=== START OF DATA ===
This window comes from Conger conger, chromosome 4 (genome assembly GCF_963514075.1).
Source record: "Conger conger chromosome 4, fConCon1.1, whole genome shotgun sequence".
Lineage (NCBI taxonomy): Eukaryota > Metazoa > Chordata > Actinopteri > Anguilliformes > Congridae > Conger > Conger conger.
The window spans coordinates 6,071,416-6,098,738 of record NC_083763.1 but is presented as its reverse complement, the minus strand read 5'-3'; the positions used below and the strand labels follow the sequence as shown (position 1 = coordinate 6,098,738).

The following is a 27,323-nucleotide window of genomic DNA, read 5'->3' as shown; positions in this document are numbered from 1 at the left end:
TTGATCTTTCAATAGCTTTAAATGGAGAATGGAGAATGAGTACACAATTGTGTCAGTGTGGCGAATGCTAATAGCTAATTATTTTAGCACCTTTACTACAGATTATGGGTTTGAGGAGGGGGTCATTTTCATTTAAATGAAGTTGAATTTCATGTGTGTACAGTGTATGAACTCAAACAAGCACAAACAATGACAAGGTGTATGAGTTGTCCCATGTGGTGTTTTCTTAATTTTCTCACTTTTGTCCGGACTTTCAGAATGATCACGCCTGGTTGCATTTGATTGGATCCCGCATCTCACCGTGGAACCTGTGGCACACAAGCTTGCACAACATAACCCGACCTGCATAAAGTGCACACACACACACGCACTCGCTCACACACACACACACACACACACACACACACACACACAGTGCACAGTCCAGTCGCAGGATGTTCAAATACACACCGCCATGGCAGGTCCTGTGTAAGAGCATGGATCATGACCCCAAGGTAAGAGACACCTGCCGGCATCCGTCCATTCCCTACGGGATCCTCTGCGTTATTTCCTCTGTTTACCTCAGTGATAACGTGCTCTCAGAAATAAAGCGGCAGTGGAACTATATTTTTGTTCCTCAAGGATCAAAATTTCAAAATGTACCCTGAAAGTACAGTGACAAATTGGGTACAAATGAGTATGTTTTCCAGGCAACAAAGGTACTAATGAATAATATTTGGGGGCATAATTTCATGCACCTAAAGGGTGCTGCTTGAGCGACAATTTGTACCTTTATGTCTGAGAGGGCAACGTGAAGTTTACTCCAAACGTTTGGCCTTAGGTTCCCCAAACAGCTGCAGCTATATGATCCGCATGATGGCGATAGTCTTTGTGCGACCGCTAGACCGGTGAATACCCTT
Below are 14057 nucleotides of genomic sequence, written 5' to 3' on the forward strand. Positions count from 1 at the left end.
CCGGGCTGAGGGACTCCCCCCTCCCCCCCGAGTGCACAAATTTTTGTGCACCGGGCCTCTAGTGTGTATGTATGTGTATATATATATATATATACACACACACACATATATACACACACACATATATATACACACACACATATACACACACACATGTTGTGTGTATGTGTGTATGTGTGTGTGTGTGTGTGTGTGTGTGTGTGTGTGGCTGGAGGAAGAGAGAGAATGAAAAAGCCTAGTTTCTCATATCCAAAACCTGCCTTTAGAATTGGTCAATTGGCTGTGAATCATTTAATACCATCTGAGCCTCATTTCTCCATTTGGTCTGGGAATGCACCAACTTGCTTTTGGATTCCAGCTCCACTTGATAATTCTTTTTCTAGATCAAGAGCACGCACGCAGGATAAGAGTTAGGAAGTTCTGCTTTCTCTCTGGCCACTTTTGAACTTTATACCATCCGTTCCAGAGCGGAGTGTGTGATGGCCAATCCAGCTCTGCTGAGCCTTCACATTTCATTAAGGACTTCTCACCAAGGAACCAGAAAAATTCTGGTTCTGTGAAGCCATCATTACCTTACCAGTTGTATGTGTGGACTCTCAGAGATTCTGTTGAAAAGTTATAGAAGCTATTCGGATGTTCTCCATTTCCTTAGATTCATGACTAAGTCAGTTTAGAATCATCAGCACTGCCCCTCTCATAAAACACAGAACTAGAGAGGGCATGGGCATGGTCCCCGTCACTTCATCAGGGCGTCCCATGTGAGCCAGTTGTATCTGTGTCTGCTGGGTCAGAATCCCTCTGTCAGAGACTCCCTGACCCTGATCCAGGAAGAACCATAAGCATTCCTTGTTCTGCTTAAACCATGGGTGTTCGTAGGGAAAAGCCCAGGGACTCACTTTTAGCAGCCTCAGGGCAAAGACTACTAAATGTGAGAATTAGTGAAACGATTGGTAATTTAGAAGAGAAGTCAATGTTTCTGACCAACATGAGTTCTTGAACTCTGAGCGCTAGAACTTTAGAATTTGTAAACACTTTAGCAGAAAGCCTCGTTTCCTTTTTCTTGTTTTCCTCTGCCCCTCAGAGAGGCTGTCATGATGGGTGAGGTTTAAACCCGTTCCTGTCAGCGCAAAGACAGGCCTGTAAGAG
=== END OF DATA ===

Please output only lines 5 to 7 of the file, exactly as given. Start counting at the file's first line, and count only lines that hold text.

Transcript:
The following is a 27,323-nucleotide window of genomic DNA, read 5'->3' as shown; positions in this document are numbered from 1 at the left end:
TTGATCTTTCAATAGCTTTAAATGGAGAATGGAGAATGAGTACACAATTGTGTCAGTGTGGCGAATGCTAATAGCTAATTATTTTAGCACCTTTACTACAGATTATGGGTTTGAGGAGGGGGTCATTTTCATTTAAATGAAGTTGAATTTCATGTGTGTACAGTGTATGAACTCAAACAAGCACAAACAATGACAAGGTGTATGAGTTGTCCCATGTGGTGTTTTCTTAATTTTCTCACTTTTGTCCGGACTTTCAGAATGATCACGCCTGGTTGCATTTGATTGGATCCCGCATCTCACCGTGGAACCTGTGGCACACAAGCTTGCACAACATAACCCGACCTGCATAAAGTGCACACACACACACGCACTCGCTCACACACACACACACACACACACACACACACACACACAGTGCACAGTCCAGTCGCAGGATGTTCAAATACACACCGCCATGGCAGGTCCTGTGTAAGAGCATGGATCATGACCCCAAGGTAAGAGACACCTGCCGGCATCCGTCCATTCCCTACGGGATCCTCTGCGTTATTTCCTCTGTTTACCTCAGTGATAACGTGCTCTCAGAAATAAAGCGGCAGTGGAACTATATTTTTGTTCCTCAAGGATCAAAATTTCAAAATGTACCCTGAAAGTACAGTGACAAATTGGGTACAAATGAGTATGTTTTCCAGGCAACAAAGGTACTAATGAATAATATTTGGGGGCATAATTTCATGCACCTAAAGGGTGCTGCTTGAGCGACAATTTGTACCTTTATGTCTGAGAGGGCAACGTGAAGTTTACTCCAAACGTTTGGCCTTAGGTTCCCCAAACAGCTGCAGCTATATGATCCGCATGATGGCGATAGTCTTTGTGCGACCGCTAGACCGGTGAATACCCTT
Below are 14057 nucleotides of genomic sequence, written 5' to 3' on the forward strand. Positions count from 1 at the left end.